Adonis calls on primary wise man
"We are having lunch so I shall expect some candles on my sandwiches," he said.
Mr Rose, an acknowledged expert in primary education, is leading the review on the use of synthetic phonics in teaching reading.
His reputation is built on his work as a primary teacher, headteacher, former director of inspections at the Office for Standards in Education and now board member of the Qualifications and Curriculum Authority.
To the educational establishment, Mr Rose CBE is a "traditionalist" but to Ben, his four-year-old grandson, he is the swashbuckling Captain Hook. "I spend a considerable amount of time playing pirates," he said. "I'm particularly adept with swords." He may need them. Since retiring from Ofsted in 1999, Mr Rose has led an investigation into the reliability of key stage 2 test results for the QCA and travelled the world as a consultant on inspection.
He earned his traditionalist reputation in 1992 when together with Chris Woodhead, the former chief inspector and Robin Alexander, a Cambridge academic, he wrote a report that heralded the end of progressive education by calling for a better balance with traditional teaching methods.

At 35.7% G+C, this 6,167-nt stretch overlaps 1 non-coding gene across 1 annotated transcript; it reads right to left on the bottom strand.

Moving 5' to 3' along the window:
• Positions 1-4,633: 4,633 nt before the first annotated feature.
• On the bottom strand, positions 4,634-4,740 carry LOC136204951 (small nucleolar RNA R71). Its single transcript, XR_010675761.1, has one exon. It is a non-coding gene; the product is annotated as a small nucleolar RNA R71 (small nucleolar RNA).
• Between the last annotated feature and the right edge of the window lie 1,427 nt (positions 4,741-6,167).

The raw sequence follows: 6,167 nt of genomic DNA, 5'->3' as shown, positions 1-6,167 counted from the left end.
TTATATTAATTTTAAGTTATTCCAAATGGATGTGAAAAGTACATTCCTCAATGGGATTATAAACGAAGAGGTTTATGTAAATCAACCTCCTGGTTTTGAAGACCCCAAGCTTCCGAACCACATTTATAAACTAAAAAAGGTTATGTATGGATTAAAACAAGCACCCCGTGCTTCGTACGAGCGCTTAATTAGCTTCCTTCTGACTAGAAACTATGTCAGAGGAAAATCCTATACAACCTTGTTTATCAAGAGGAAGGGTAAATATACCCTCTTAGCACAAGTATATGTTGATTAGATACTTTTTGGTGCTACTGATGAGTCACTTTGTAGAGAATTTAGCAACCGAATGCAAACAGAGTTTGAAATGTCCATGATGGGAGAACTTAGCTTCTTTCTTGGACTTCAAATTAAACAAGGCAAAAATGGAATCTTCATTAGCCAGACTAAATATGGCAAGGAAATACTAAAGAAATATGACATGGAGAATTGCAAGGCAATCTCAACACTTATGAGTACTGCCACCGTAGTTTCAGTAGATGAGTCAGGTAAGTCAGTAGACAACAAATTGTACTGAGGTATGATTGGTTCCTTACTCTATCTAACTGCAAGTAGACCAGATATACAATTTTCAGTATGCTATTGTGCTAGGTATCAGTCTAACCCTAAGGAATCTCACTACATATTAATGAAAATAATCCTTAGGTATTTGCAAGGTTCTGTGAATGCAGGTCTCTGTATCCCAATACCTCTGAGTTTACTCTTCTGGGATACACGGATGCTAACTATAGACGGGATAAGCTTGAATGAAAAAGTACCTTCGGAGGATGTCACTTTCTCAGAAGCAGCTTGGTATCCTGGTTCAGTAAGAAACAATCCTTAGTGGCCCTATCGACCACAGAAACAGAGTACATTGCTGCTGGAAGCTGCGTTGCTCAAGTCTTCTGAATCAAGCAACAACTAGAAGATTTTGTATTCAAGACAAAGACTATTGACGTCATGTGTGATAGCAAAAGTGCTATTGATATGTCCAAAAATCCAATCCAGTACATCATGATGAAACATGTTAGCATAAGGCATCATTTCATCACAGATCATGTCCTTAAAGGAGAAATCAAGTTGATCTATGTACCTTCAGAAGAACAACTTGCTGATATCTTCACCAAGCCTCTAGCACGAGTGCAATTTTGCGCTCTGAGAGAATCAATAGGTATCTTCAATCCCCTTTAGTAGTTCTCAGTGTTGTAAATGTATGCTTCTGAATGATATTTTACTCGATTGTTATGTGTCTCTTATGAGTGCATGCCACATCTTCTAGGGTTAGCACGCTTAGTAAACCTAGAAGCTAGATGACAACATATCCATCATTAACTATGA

The report was commissioned in the run-up to Christmas, leading Kenneth Clarke, the then education secretary, to dub its authors the "three wise men".
As well as his expertise he also has his grandfatherly interest in Ben, and Ben's six-month-old sister Daisy, to draw upon.
He said: "The issue for me is the importance that books hold. The power of stories is so obvious. Ben loves books and loves stories. The role of speaking and listening in learning to read and write needs to be considered more carefully."
He has until early next year to produce his final report on reading, but has also been ordered to prepare for another role: Ben has recently discovered Star Wars...